Last week, the growth of the US dollar index accelerated. The index rose sharply, breaking the key resistance level of 94. Strong growth in Treasury yields pushed up the dollar index. The rise in the dollar index led to a sharp decline in the euro, which fell below the critical support level of 1.1680 and tested the low of 1.1563 by the end of the week. The euro closed at 1.1594 on Friday, down 1.06% over the week. The dollar index closed at 94.07, having increased by 0.85% over the week.
Dollar Index: Support Ahead
The US dollar index (94.07) rose to a high of 94.50 on Thursday and retreated from there. However, important support lies at 93.80. A bounce off this support could push the index back to 94.50. In addition, as long as the index holds above 93.80, the outlook will remain optimistic, and there is a chance of a break above 94.50 and a rise to 95 and even higher levels.
The index should break below 93.80 to be under pressure to drop to 93 in the near term. However, when viewed as a whole, the dollar index will now have to decisively fall below 93 to reverse the forecast completely. The trend will be upward and the odds of seeing 95 will be possible as long as the dollar index is trading above 93.
US nonfarm payrolls (NFP) and unemployment data are the only important data due Friday weekend.
Euro (1.1563) fell to 1.16, as expected. However, the rate of decline and expansion beyond 1.16 to a low of 1.1563 came as a surprise. The sharp drop below the key support at 1.1680 reinforced the bearish sentiment for the euro. The area between 1.1680-1.17 could be good resistance this week. In the near future, the euro may fall to 1.1520-1.15. After that, a short-term rebound to 1.16–1.1650 cannot be ruled out. In general, the euro will now have to break through the 1.18 level to ease the downward pressure and continue its upward movement. As long as the currency is trading below 1.18, the overall outlook remains bearish. Thus, in the coming months, a break below 1.15 and a prolonged fall to 1.14 and even lower levels cannot be ruled out.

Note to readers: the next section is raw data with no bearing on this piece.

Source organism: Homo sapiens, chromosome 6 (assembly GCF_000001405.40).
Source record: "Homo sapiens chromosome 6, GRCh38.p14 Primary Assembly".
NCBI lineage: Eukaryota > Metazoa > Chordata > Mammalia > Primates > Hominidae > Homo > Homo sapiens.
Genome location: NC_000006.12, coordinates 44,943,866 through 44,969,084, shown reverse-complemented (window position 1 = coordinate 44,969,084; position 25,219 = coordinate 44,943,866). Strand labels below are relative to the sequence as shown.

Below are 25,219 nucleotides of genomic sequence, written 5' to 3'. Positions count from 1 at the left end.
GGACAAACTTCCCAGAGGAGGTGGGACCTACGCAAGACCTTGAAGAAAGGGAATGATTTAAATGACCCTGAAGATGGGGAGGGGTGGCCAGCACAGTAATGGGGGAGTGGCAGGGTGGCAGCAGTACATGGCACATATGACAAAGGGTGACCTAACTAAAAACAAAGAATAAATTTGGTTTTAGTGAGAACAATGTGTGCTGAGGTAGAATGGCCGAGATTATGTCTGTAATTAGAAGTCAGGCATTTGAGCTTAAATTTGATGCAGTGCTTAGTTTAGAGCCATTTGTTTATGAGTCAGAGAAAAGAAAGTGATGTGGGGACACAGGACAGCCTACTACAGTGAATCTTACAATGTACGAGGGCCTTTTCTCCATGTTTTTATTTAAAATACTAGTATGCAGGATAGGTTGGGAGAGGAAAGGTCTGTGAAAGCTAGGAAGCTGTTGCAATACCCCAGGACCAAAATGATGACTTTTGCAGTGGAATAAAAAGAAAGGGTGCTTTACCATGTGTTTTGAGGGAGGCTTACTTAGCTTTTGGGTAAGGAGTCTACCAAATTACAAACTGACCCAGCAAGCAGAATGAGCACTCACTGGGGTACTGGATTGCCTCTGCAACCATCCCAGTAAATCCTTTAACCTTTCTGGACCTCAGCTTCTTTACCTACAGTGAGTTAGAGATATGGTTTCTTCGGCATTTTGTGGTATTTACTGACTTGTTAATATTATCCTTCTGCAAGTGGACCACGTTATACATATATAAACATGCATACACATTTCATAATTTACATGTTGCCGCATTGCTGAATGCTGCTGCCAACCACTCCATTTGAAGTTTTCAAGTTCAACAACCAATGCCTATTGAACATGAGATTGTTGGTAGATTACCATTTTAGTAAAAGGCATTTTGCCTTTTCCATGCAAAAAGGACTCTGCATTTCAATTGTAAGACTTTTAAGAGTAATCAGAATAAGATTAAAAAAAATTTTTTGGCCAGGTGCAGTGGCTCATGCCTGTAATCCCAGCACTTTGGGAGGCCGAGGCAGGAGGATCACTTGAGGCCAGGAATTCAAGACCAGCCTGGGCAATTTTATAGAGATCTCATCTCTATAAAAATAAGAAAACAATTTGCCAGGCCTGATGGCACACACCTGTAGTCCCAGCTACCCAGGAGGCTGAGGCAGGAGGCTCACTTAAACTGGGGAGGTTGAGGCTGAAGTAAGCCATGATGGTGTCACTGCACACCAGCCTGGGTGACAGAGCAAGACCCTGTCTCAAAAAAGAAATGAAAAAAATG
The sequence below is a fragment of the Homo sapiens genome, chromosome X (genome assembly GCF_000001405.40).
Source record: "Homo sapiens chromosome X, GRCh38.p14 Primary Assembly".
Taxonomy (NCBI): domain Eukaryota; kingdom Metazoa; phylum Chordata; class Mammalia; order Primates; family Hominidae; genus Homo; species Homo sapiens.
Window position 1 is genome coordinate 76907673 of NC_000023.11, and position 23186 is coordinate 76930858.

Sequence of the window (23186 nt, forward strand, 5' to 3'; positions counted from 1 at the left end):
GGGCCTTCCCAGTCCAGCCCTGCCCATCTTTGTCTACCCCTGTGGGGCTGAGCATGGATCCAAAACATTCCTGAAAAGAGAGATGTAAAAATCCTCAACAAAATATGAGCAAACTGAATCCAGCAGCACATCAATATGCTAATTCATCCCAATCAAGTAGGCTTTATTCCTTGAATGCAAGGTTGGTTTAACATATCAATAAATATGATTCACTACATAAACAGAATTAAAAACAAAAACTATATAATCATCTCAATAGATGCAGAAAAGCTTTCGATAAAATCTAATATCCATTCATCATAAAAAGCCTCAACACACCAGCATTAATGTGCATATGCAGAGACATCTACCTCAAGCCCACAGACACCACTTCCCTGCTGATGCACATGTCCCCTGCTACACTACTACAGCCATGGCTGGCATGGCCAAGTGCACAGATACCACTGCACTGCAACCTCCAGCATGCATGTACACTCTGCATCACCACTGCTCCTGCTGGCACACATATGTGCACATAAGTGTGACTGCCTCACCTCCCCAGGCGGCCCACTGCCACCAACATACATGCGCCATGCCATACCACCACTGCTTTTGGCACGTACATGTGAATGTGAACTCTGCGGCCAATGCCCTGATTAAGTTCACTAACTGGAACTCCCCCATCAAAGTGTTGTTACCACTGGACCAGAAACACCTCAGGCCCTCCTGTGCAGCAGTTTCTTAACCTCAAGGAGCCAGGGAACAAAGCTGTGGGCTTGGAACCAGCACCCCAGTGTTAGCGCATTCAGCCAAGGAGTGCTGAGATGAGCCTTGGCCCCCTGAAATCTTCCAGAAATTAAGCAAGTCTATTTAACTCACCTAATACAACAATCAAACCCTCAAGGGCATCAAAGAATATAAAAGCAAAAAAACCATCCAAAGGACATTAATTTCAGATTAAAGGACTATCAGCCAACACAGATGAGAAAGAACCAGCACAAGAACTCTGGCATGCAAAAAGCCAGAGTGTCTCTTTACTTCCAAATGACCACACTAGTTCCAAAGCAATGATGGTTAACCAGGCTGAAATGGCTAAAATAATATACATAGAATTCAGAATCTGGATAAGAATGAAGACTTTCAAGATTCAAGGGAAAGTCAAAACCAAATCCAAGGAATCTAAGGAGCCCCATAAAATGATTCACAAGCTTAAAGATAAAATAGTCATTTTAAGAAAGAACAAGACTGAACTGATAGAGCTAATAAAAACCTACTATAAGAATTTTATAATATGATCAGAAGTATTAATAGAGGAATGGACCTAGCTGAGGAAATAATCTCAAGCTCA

The euro’s bearish sentiment suggests that the dollar index may well stay above 93 and rise to 95 or even higher in the coming months.
Yields are receding
The yield on 10-year US Treasuries (1.46%) rose above the key 1.5% resistance level earlier last week. However, it failed to hold higher and fell below 1.5% again after testing the 1.56% high. The most important resistance turned into support is located near the current 1.45% levels. The 10-year yield would need to dip below it to confirm the reversal. Such a breakout could again push the yield on 10-year US bonds down to 1.4-1.3%. On the other hand, if the yield manages to stay above 1.45 percent and again exceed 1.5 percent, then a new rise to 1.6 percent is possible. The 1.6% level is a decisive resistance to watch for gains.
The rupee is weakening
The Indian rupee fell sharply last week, breaking the 73.60-73.80 range. The national currency fell sharply to a low of 74.35 on Thursday. However, on Friday, it managed to recover and close the week at 74.1250, down 0.6% over the week. Immediate resistance is at 73.95, which could limit the upside potential of the rupee this week. The rupee may turn down again from the 74.00-73.95 area and fall to 74.50-74.60 in the short term. Resistance above 73.95 lies at 73.80-73.75.
The Indian rupee will need to break below 73.75 to ease downside pressure and rise back to 73.50. But given the euro’s weakness, which could push the dollar index to 95 and higher levels, the chances of the rupee strengthening above 73.75 are less likely. Thus, the upside potential of the Indian rupee is likely to be limited and we can expect the currency to weaken to 74.50 and even lower in the coming weeks.
The decision on the monetary policy of the Reserve Bank of India will be made on Friday.